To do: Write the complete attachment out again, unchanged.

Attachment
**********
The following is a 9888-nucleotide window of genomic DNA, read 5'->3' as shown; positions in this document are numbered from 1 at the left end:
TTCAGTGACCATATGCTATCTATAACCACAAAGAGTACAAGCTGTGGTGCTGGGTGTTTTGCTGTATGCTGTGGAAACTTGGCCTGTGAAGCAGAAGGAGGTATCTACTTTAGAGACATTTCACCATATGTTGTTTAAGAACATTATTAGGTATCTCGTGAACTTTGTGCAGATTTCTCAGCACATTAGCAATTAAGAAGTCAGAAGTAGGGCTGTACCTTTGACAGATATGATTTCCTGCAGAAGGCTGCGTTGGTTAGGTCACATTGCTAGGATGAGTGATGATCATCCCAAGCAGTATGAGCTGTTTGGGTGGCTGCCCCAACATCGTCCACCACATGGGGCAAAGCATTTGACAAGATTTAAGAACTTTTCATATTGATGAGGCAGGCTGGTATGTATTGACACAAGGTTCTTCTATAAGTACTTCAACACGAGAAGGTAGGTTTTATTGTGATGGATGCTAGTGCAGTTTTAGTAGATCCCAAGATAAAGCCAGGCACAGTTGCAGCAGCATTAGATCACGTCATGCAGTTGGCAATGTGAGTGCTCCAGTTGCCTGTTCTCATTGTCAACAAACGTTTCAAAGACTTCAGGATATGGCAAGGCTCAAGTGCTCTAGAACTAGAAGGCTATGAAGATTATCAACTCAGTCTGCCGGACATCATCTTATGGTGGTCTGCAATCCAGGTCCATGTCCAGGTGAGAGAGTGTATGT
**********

The following is a 9888-nucleotide window of genomic DNA, read 5'->3' as shown; positions in this document are numbered from 1 at the left end:
TTCAGTGACCATATGCTATCTATAACCACAAAGAGTACAAGCTGTGGTGCTGGGTGTTTTGCTGTATGCTGTGGAAACTTGGCCTGTGAAGCAGAAGGAGGTATCTACTTTAGAGACATTTCACCATATGTTGTTTAAGAACATTATTAGGTATCTCGTGAACTTTGTGCAGATTTCTCAGCACATTAGCAATTAAGAAGTCAGAAGTAGGGCTGTACCTTTGACAGATATGATTTCCTGCAGAAGGCTGCGTTGGTTAGGTCACATTGCTAGGATGAGTGATGATCATCCCAAGCAGTATGAGCTGTTTGGGTGGCTGCCCCAACATCGTCCACCACATGGGGCAAAGCATTTGACAAGATTTAAGAACTTTTCATATTGATGAGGCAGGCTGGTATGTATTGACACAAGGTTCTTCTATAAGTACTTCAACACGAGAAGGTAGGTTTTATTGTGATGGATGCTAGTGCAGTTTTAGTAGATCCCAAGATAAAGCCAGGCACAGTTGCAGCAGCATTAGATCACGTCATGCAGTTGGCAATGTGAGTGCTCCAGTTGCCTGTTCTCATTGTCAACAAACGTTTCAAAGACTTCAGGATATGGCAAGGCTCAAGTGCTCTAGAACTAGAAGGCTATGAAGATTATCAACTCAGTCTGCCGGACATCATCTTATGGTGGTCTGCAATCCAGGTCCATGTCCAGGTGAGAGAGTGTATGT